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House Republicans’ United Front
Taking default off the table leaves room to negotiate spending cuts.

Representatives Boehner and Cantor

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Andrew Stiles

House Republicans on Wednesday are hoping to present a united front and jump-start the next several months’ worth of budget negotiations by approving a short-term debt-limit extension with near-unanimous GOP support.

Members will vote on a “limited suspension” of the federal debt limit through May 19, which would temporarily allow the Treasury Department to issue new debt to cover obligations incurred during that period, along with a measure that would withhold Senators’ pay if they fail to pass a budget.

“All we’re saying is: If the president and the Senate, if this country needs to incur more debt — Senate, please show us your plan to repay that debt, please show us your plan to control spending,” House Majority Leader Eric Cantor (R., Va.) told reporters Tuesday. 

At a press conference Tuesday evening, House leaders declined to say if they had enough votes to pass the bill. However, several GOP aides and lawmakers tell National Review Online that the measure will probably pass with a limited number of defections.

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“I think there’s more unity now on this issue than probably anything else I’ve seen since I’ve been here,” said Representative Tim Griffin (R., Ark.), echoing a popular sentiment among members — including many conservatives — following a two-hour GOP conference meeting at the Capitol on Tuesday.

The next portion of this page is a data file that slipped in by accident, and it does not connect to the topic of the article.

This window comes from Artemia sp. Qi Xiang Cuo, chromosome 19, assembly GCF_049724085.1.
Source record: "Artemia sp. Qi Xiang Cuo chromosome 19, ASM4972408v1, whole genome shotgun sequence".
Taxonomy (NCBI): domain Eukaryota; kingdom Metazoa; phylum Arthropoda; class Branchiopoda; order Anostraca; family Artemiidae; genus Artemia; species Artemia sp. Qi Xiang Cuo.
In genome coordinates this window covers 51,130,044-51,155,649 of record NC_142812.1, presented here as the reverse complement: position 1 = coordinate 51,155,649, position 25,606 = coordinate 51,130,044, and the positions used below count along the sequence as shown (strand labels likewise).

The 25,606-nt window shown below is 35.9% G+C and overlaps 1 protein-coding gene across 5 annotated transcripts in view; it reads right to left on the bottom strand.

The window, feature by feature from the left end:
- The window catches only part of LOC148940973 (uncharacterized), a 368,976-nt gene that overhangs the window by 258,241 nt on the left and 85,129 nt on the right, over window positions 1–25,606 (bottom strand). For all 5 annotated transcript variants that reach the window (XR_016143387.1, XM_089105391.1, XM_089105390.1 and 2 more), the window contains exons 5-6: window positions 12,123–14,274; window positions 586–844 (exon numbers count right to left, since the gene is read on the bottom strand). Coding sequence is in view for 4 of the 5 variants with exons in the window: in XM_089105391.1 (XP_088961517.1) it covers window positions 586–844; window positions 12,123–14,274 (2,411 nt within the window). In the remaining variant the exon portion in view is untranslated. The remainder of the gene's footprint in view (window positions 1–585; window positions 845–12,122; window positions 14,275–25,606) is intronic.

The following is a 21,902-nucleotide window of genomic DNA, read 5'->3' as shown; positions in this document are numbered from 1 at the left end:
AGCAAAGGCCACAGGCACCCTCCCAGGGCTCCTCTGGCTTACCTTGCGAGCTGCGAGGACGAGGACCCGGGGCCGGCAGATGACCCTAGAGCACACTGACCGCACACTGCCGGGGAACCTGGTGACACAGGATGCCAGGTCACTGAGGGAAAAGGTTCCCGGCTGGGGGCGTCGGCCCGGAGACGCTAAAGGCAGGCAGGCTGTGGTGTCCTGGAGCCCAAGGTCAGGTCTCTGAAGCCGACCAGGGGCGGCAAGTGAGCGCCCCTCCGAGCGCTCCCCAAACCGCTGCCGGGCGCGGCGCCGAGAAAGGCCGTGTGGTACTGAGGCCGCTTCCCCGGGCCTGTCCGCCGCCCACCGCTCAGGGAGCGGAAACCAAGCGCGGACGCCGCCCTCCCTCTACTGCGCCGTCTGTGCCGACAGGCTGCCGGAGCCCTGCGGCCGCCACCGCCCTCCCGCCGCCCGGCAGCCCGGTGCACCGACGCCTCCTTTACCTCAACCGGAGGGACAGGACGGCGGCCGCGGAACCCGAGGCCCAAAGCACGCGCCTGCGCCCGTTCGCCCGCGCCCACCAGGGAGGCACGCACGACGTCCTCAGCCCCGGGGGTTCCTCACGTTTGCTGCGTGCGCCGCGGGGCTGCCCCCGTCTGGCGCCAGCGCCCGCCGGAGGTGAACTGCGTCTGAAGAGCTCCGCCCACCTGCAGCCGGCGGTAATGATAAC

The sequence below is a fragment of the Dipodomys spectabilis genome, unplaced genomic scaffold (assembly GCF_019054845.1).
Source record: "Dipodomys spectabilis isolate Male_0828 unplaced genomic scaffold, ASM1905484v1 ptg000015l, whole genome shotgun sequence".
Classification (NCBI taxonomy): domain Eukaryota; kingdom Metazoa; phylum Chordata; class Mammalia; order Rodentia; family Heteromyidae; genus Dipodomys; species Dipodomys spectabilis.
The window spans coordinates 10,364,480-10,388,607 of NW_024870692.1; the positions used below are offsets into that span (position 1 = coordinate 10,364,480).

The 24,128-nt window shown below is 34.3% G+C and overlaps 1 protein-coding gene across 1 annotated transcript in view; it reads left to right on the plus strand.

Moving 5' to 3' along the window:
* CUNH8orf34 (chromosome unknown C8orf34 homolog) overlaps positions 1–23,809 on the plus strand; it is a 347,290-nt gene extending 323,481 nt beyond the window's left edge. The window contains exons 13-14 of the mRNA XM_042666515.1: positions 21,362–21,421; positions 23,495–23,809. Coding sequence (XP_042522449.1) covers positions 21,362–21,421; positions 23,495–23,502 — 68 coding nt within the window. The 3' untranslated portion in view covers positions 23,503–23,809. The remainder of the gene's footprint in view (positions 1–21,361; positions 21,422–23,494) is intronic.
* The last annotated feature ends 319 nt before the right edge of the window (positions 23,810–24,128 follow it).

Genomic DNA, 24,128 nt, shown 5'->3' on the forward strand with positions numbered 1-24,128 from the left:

“We’re all in,” says Representative Adam Kinzinger (R., Ill.).

The bill’s passage would spare House Speaker John Boehner (R., Ohio) and his leadership team a repeat of the embarrassing “Plan B” debacle in December, when they had to cancel a vote on their preferred fiscal-cliff legislation because they lacked sufficient GOP support.

For Boehner, it would also be a significant reaffirmation of his leadership following a rough patch of several weeks that included a failed attempt to oust him as speaker. Since the failed coup, he has worked hard to return conservative members to the fold by listening to them and incorporating their ideas.

Representative Trent Franks (R., Ariz.), a prominent conservative member, told reporters he would support the bill, noting that House leaders had performed “admirably” under very difficult circumstances.

Another conservative GOP congressman praised leadership for the way it has “adjusted to changes within the conference, by allowing ideas to grow from the bottom and work their way up.”

The plan that’s up for a vote on Wednesday originated in a working group of conservative members including House Budget Committee chairman Paul Ryan (R., Wis.); Representative Steve Scalise (R., La.), who is chairman of the conservative Republican Study Committee (RSC); and Representatives Tom Price (R., Ga.), Jim Jordan (R., Ohio), and Jeb Hensarling (R., Texas), all former RSC chairmen.

After introducing the plan last week during the House Republican retreat in Williamsburg, Va., GOP leaders worked with members to retool the final bill and address members’ concerns.

On Tuesday, Ryan and Cantor huddled with RSC members to urge a united front. At the conference meeting that evening, Boehner made a further appeal to conservatives by committing to produce a House budget that would balance within a ten-year window.

Representative Tom Graves (R., Ga.), a conservative who said he was still undecided on how he’ll vote, praised this commitment as an important step. “They’ve been very explicit about putting forward bold solutions and balancing the budget in ten years, and that has certainly piqued my interest,” he says of House leadership. “I applaud them for that. But it’s going to require some tough decisions in the future.”



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